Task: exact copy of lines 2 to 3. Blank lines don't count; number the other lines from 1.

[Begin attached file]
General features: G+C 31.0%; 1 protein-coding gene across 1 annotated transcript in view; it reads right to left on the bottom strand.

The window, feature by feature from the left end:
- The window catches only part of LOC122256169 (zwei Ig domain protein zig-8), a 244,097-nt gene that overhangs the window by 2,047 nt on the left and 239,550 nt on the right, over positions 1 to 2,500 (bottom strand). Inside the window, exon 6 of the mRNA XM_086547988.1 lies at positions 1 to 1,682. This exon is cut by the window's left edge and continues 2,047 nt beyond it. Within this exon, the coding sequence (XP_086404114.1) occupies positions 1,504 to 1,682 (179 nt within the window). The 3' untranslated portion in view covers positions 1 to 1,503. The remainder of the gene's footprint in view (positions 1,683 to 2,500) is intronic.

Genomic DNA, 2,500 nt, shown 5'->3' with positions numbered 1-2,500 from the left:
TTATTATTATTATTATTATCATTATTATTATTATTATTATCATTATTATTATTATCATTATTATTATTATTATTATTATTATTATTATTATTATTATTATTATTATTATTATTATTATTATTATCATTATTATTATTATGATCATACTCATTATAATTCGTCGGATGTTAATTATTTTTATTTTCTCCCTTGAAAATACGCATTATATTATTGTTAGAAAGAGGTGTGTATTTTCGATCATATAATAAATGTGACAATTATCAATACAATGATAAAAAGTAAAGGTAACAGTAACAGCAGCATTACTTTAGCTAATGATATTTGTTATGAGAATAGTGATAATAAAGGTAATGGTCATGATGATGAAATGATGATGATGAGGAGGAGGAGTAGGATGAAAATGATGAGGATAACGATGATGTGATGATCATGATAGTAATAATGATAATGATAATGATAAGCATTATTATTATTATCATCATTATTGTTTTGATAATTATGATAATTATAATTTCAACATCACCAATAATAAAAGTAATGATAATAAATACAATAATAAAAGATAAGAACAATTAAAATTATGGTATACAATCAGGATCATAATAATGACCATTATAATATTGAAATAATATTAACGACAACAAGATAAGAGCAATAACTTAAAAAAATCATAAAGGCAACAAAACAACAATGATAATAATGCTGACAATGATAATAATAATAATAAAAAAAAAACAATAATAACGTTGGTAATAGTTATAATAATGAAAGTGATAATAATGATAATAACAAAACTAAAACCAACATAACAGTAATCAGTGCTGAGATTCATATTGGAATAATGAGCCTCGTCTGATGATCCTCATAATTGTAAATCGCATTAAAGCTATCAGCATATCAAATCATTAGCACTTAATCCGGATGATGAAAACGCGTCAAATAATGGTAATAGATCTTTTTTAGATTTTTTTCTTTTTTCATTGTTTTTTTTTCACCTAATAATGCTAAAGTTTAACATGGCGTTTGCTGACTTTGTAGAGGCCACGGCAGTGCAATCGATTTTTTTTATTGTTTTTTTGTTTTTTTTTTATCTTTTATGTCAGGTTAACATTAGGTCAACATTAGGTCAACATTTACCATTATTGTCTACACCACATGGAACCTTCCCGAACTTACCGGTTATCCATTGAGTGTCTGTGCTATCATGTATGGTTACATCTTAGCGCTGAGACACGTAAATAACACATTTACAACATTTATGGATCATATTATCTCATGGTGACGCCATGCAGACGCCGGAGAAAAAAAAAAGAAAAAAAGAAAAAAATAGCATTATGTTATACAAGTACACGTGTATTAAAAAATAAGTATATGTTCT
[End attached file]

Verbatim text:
The window, feature by feature from the left end:
- The window catches only part of LOC122256169 (zwei Ig domain protein zig-8), a 244,097-nt gene that overhangs the window by 2,047 nt on the left and 239,550 nt on the right, over positions 1 to 2,500 (bottom strand). Inside the window, exon 6 of the mRNA XM_086547988.1 lies at positions 1 to 1,682. This exon is cut by the window's left edge and continues 2,047 nt beyond it. Within this exon, the coding sequence (XP_086404114.1) occupies positions 1,504 to 1,682 (179 nt within the window). The 3' untranslated portion in view covers positions 1 to 1,503. The remainder of the gene's footprint in view (positions 1,683 to 2,500) is intronic.